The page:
Michael Gerson

This is not to say the deficit debate is inconsequential. On the current spending path, federal debt will exceed the size of the entire American economy by 2021. Democrats generally believe that the deficit should be confronted by increasing the percentage of the economy taken in taxes. Republicans generally believe that the deficit should be confronted by reducing the percentage of the economy devoted to government spending. In the abstract, the Republican approach is more popular. But it requires cuts in entitlements, which aren't popular.

This disagreement has now been bumped up to the presidential level. Obama will have a large influence on its outcome. But the argument itself has little to do with his immediate political interest in job creation. It is not a matter of taking the right or wrong side; for Obama, it is simply the wrong debate.

The president seems to recognize his predicament. "Of course," he said recently, "there's been a real debate about where to invest and where to cut, and I'm committed to working with members of both parties to cut deficits and debt. But we can't simply cut our way to prosperity."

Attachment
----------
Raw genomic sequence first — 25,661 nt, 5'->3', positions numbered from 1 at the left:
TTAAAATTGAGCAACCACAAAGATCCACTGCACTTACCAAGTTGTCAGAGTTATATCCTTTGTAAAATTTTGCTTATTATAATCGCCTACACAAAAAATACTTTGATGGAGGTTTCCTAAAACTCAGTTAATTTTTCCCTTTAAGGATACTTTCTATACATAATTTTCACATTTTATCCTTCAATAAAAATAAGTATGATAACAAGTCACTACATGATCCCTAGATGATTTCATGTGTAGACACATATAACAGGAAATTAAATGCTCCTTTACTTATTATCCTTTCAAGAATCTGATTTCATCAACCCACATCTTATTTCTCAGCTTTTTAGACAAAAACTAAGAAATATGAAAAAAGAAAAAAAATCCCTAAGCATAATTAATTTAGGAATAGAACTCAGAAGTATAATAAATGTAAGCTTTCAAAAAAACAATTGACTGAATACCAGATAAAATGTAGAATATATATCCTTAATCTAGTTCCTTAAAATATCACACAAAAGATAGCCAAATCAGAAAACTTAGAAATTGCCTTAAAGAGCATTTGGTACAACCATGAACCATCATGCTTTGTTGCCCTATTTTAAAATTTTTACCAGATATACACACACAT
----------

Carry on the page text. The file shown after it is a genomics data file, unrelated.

This argument is also a kind of admission. It indicates how thoroughly Republicans are dominating the political discussion. There is little attention in Washington to anything other than cutting deficits and debt. Obama invited some of this attention by his own spending habits. But this focus has little to do with his urgent need for economic growth. Heading into a presidential election season, Obama is not determining the ground on which the election will be fought.

The next few weeks will bring some must-watch reality television. Can Obama and House Speaker John Boehner work a debt-limit deal involving spending cuts and caps while clearing out some tax preferences and exclusions? Will Boehner be able to sell such an agreement to suspicious House conservatives? Will the speaker need to turn to House Democrats to get the votes he needs? Will Majority Leader Eric Cantor further distance himself from Boehner and take advantage of conservative discontent?

Meanwhile, the Obama administration drifts on a sea of economic events, heading toward a lee shore.

Michael Gerson

Michael Gerson writes a twice-weekly column for The Post on issues that include politics, global health, development, religion and foreign policy. Michael Gerson is the author of the book "Heroic Conservatism" and a contributor to Newsweek magazine.
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